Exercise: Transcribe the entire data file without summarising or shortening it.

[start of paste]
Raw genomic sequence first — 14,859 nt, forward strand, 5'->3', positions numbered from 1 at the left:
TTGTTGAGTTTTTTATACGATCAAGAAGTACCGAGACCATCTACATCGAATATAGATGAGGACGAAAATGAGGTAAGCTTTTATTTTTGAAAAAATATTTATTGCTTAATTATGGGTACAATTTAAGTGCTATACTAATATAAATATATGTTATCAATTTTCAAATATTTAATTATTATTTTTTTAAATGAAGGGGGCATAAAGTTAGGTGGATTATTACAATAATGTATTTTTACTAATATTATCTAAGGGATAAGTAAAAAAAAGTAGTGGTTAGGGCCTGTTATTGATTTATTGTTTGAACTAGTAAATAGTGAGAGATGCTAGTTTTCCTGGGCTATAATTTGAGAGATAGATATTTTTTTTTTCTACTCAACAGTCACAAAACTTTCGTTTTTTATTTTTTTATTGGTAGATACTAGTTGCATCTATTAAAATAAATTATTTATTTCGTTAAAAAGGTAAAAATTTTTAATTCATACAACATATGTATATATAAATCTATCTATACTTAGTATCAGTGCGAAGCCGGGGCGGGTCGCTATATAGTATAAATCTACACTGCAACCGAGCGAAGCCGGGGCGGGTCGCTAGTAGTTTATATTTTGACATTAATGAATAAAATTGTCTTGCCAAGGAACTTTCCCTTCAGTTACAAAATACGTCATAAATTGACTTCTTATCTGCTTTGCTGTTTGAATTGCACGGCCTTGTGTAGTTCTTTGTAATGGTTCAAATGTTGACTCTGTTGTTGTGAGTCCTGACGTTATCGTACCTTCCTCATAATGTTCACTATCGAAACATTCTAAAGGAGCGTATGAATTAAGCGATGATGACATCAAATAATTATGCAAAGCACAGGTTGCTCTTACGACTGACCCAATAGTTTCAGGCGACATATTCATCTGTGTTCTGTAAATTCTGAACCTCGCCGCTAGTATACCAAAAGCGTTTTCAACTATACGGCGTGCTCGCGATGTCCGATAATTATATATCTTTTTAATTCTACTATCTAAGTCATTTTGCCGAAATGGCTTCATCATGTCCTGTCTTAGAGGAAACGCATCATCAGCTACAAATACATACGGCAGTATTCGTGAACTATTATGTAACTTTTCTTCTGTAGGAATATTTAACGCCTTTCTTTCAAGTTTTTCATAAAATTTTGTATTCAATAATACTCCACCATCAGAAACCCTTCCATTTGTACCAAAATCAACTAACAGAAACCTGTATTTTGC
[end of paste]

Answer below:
Raw genomic sequence first — 14,859 nt, forward strand, 5'->3', positions numbered from 1 at the left:
TTGTTGAGTTTTTTATACGATCAAGAAGTACCGAGACCATCTACATCGAATATAGATGAGGACGAAAATGAGGTAAGCTTTTATTTTTGAAAAAATATTTATTGCTTAATTATGGGTACAATTTAAGTGCTATACTAATATAAATATATGTTATCAATTTTCAAATATTTAATTATTATTTTTTTAAATGAAGGGGGCATAAAGTTAGGTGGATTATTACAATAATGTATTTTTACTAATATTATCTAAGGGATAAGTAAAAAAAAGTAGTGGTTAGGGCCTGTTATTGATTTATTGTTTGAACTAGTAAATAGTGAGAGATGCTAGTTTTCCTGGGCTATAATTTGAGAGATAGATATTTTTTTTTTCTACTCAACAGTCACAAAACTTTCGTTTTTTATTTTTTTATTGGTAGATACTAGTTGCATCTATTAAAATAAATTATTTATTTCGTTAAAAAGGTAAAAATTTTTAATTCATACAACATATGTATATATAAATCTATCTATACTTAGTATCAGTGCGAAGCCGGGGCGGGTCGCTATATAGTATAAATCTACACTGCAACCGAGCGAAGCCGGGGCGGGTCGCTAGTAGTTTATATTTTGACATTAATGAATAAAATTGTCTTGCCAAGGAACTTTCCCTTCAGTTACAAAATACGTCATAAATTGACTTCTTATCTGCTTTGCTGTTTGAATTGCACGGCCTTGTGTAGTTCTTTGTAATGGTTCAAATGTTGACTCTGTTGTTGTGAGTCCTGACGTTATCGTACCTTCCTCATAATGTTCACTATCGAAACATTCTAAAGGAGCGTATGAATTAAGCGATGATGACATCAAATAATTATGCAAAGCACAGGTTGCTCTTACGACTGACCCAATAGTTTCAGGCGACATATTCATCTGTGTTCTGTAAATTCTGAACCTCGCCGCTAGTATACCAAAAGCGTTTTCAACTATACGGCGTGCTCGCGATGTCCGATAATTATATATCTTTTTAATTCTACTATCTAAGTCATTTTGCCGAAATGGCTTCATCATGTCCTGTCTTAGAGGAAACGCATCATCAGCTACAAATACATACGGCAGTATTCGTGAACTATTATGTAACTTTTCTTCTGTAGGAATATTTAACGCCTTTCTTTCAAGTTTTTCATAAAATTTTGTATTCAATAATACTCCACCATCAGAAACCCTTCCATTTGTACCAAAATCAACTAACAGAAACCTGTATTTTGC